Neurological dysfunction is a significant complication of HIV disease. Despite the success of HAART in suppressing plasma HIV RNA, most antiretroviral drugs have poor CNS penetration and a reservoir of virus persists in brain. This viral reservoir impedes the goal of eradicating HIV, emphasizing the need to understand mechanisms of HIV neurotropism and neurovirulence. During the current funding period, we showed that HIV Envs with reduced dependence on CD4 and CCR5 are more frequent in brain compared to lymphoid tissues, suggesting that viral adaptation for replication in the CNS selects for variants with an enhanced capacity to enter cells expressing low levels of receptor. We identified a specific variant in the CD4 binding site of HIV gp120 (i.e., N283) that is more frequent in Envs from brain than lymphoid tissue (p<0.01), and in viruses from HIV-associated dementia (HAD) than non-HAD patients (p<0.001). The N283 variant increases gp120 affinity for CD4 by decreasing the gp120-CD4 dissociation rate, enhancing the capacity of Envs to enter cells expressing low levels of CD4 and enhancing viral replication in macrophages/microglia. Although HAART has improved survival, HIV-associated neurocognitive impairment and HIV encephalitis (HIVE) are still prevalent. Compared to AIDS patients of the pre-HAART era, patients of the HAART era have lower levels of HIV RNA and immune activation in brain. Accordingly, biological properties of HIV in the brain of pre- and post-HAART patients may differ substantially. Much remains to be learned about entry events critical for selection and adaptation of virus to the CNS, biological properties of HIV in brain in HAART compared to pre-HAART patients, the ability of HIV to modulate cellular reactions (e.g., immune activation and mitochondrial injury) involved in neuronal injury, and the association between the virus and differences in neurological disease in the pre- and post-HAART eras. Here we will systematically examine the virus and its biological properties that influence neurotropism and cellular processes that contribute to neuropathogenesis using autopsy samples from brain and other tissues from patients with HIV-associated neurological disease before and after the advent of HAART. Specifically, we will: 1) determine the genetic and biological properties of HIV Envs in virus in brain from patients on HAART with neurocognitive impairment and whether they differ from those of pre- HAART patients, and investigate the role of cellular reactions (e.g., immune activation and mitochondrial injury) in this process;2) investigate the role of virion fusion kinetics in macrophages/microglia tropism, and characterize the properties of brain-derived Envs that influence these properties through mechanisms other than Env-receptor affinity;and 3) determine whether HIV in brain shares signature sequences and biological properties with viruses in macrophages in GALT and/or lung in patients from the pre- and/or post-HAART eras. The studies will provide a better understanding of mechanisms of HIV neuropathogenesis, and insights that may facilitate development of therapies to prevent CNS infection and neurologic injury in HIV-infected patients.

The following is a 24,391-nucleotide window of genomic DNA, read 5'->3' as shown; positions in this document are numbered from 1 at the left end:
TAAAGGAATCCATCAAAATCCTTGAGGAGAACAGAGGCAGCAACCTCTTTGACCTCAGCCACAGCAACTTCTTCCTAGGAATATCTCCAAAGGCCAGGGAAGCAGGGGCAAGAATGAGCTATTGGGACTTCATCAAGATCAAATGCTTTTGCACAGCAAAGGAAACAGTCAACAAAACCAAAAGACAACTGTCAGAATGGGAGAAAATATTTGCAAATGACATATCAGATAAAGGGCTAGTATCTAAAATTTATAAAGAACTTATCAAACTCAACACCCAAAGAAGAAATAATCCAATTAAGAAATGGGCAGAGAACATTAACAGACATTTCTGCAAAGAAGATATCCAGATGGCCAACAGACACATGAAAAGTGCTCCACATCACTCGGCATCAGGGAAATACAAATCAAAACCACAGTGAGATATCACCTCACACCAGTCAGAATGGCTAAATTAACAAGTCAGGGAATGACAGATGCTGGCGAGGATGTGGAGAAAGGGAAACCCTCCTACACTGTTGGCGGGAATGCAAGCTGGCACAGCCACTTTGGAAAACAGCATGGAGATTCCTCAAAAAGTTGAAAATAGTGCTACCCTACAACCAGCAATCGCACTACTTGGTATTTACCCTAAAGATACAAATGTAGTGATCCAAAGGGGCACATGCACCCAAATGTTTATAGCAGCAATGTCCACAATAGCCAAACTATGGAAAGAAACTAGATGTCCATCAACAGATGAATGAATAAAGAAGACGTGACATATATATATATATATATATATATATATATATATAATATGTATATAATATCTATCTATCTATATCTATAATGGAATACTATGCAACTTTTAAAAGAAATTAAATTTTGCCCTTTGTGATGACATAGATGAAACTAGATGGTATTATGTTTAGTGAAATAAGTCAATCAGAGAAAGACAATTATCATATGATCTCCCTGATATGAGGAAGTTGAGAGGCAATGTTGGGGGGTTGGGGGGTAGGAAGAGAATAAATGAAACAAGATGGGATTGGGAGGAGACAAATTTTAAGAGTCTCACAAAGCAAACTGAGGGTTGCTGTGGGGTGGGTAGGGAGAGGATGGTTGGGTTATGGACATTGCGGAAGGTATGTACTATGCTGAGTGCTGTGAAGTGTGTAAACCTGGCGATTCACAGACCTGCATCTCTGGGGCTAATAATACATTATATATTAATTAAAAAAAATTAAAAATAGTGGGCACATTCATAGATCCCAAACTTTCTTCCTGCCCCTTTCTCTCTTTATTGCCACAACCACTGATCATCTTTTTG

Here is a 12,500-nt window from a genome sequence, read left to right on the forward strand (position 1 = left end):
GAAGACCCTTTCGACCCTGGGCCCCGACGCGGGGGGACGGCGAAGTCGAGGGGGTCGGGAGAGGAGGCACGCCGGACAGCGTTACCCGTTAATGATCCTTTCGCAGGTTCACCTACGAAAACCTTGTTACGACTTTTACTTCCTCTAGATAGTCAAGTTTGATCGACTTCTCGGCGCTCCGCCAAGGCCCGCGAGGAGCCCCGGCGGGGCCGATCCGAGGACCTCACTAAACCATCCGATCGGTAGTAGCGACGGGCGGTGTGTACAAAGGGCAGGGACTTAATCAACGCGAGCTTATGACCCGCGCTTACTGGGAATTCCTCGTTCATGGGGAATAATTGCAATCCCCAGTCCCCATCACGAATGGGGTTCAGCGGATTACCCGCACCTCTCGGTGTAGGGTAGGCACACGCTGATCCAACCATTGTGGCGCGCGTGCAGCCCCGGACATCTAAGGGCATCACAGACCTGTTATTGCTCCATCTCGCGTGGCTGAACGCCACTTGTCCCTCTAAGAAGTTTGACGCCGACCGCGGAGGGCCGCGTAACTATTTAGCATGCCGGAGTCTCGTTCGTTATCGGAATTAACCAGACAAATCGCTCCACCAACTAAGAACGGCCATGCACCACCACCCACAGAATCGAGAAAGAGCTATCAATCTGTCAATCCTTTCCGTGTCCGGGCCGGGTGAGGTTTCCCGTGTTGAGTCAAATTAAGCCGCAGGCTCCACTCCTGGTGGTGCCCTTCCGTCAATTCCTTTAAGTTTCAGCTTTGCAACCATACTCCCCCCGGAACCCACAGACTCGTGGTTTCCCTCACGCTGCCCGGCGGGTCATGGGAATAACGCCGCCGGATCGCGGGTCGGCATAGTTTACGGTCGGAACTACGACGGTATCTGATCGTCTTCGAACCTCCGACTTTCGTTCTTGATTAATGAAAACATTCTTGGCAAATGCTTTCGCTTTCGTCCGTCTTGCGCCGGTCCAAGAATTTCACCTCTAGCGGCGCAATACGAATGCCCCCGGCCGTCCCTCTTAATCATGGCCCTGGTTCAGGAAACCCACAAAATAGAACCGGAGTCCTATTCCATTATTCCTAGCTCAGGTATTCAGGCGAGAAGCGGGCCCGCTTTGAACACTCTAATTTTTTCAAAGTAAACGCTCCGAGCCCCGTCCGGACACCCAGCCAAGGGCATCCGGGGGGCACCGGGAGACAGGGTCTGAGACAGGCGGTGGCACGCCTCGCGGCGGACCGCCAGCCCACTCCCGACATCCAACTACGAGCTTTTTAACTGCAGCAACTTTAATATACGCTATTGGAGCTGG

Public Health Relevance

The goal of this project is to understand biological properties of HIV that influence virus entry and infection in the brain and, together with cellular processes, contribute to neuronal injury and neurological disease in AIDS patients despite the use of potent combination antiretroviral therapies. The studies will provide a better understanding of mechanisms that lead to brain infection and neurocognitive impairment in HIV-infected patients, and will provide insights that will facilitate the development of therapies to prevent CNS infection and neurologic injury in HIV/AIDS.

National Institute of Health (NIH)
National Institute of Mental Health (NIMH)
Research Project (R01)
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NeuroAIDS and other End-Organ Diseases Study Section (NAED)
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Joseph, Jeymohan
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Dana-Farber Cancer Institute
United States
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Mefford, Megan E; Kunstman, Kevin; Wolinsky, Steven M et al. (2015) Bioinformatic analysis of neurotropic HIV envelope sequences identifies polymorphisms in the gp120 bridging sheet that increase macrophage-tropism through enhanced interactions with CCR5. Virology 481:210-22
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Yen, Po-Jen; Herschhorn, Alon; Haim, Hillel et al. (2014) Loss of a conserved N-linked glycosylation site in the simian immunodeficiency virus envelope glycoprotein V2 region enhances macrophage tropism by increasing CD4-independent cell-to-cell transmission. J Virol 88:5014-28
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